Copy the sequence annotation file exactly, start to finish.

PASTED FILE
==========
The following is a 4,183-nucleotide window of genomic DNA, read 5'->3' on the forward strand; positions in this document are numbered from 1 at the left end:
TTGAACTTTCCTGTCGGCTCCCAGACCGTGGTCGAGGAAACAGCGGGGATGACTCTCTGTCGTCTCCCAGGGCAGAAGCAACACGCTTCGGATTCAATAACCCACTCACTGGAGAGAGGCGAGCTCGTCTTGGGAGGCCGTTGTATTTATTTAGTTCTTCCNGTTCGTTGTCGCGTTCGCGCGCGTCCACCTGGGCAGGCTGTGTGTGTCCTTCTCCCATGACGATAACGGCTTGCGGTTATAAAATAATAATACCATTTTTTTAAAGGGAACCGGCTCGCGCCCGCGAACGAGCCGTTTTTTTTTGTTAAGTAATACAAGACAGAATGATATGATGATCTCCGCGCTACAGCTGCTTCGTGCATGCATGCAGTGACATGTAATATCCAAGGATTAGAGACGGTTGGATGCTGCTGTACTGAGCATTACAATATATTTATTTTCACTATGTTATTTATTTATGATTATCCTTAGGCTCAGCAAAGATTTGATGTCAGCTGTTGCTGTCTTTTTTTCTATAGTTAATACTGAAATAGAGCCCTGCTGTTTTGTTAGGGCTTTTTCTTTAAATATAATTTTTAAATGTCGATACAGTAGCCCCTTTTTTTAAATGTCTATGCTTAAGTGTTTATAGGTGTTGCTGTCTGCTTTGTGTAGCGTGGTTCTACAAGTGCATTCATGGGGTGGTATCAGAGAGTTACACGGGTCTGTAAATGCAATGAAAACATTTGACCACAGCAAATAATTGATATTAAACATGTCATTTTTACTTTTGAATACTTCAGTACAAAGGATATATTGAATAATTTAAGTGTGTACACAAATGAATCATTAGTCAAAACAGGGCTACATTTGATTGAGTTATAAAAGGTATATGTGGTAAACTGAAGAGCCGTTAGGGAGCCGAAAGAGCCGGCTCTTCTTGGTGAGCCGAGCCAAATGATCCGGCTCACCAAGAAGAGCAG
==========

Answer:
The following is a 4,183-nucleotide window of genomic DNA, read 5'->3' on the forward strand; positions in this document are numbered from 1 at the left end:
TTGAACTTTCCTGTCGGCTCCCAGACCGTGGTCGAGGAAACAGCGGGGATGACTCTCTGTCGTCTCCCAGGGCAGAAGCAACACGCTTCGGATTCAATAACCCACTCACTGGAGAGAGGCGAGCTCGTCTTGGGAGGCCGTTGTATTTATTTAGTTCTTCCNGTTCGTTGTCGCGTTCGCGCGCGTCCACCTGGGCAGGCTGTGTGTGTCCTTCTCCCATGACGATAACGGCTTGCGGTTATAAAATAATAATACCATTTTTTTAAAGGGAACCGGCTCGCGCCCGCGAACGAGCCGTTTTTTTTTGTTAAGTAATACAAGACAGAATGATATGATGATCTCCGCGCTACAGCTGCTTCGTGCATGCATGCAGTGACATGTAATATCCAAGGATTAGAGACGGTTGGATGCTGCTGTACTGAGCATTACAATATATTTATTTTCACTATGTTATTTATTTATGATTATCCTTAGGCTCAGCAAAGATTTGATGTCAGCTGTTGCTGTCTTTTTTTCTATAGTTAATACTGAAATAGAGCCCTGCTGTTTTGTTAGGGCTTTTTCTTTAAATATAATTTTTAAATGTCGATACAGTAGCCCCTTTTTTTAAATGTCTATGCTTAAGTGTTTATAGGTGTTGCTGTCTGCTTTGTGTAGCGTGGTTCTACAAGTGCATTCATGGGGTGGTATCAGAGAGTTACACGGGTCTGTAAATGCAATGAAAACATTTGACCACAGCAAATAATTGATATTAAACATGTCATTTTTACTTTTGAATACTTCAGTACAAAGGATATATTGAATAATTTAAGTGTGTACACAAATGAATCATTAGTCAAAACAGGGCTACATTTGATTGAGTTATAAAAGGTATATGTGGTAAACTGAAGAGCCGTTAGGGAGCCGAAAGAGCCGGCTCTTCTTGGTGAGCCGAGCCAAATGATCCGGCTCACCAAGAAGAGCAG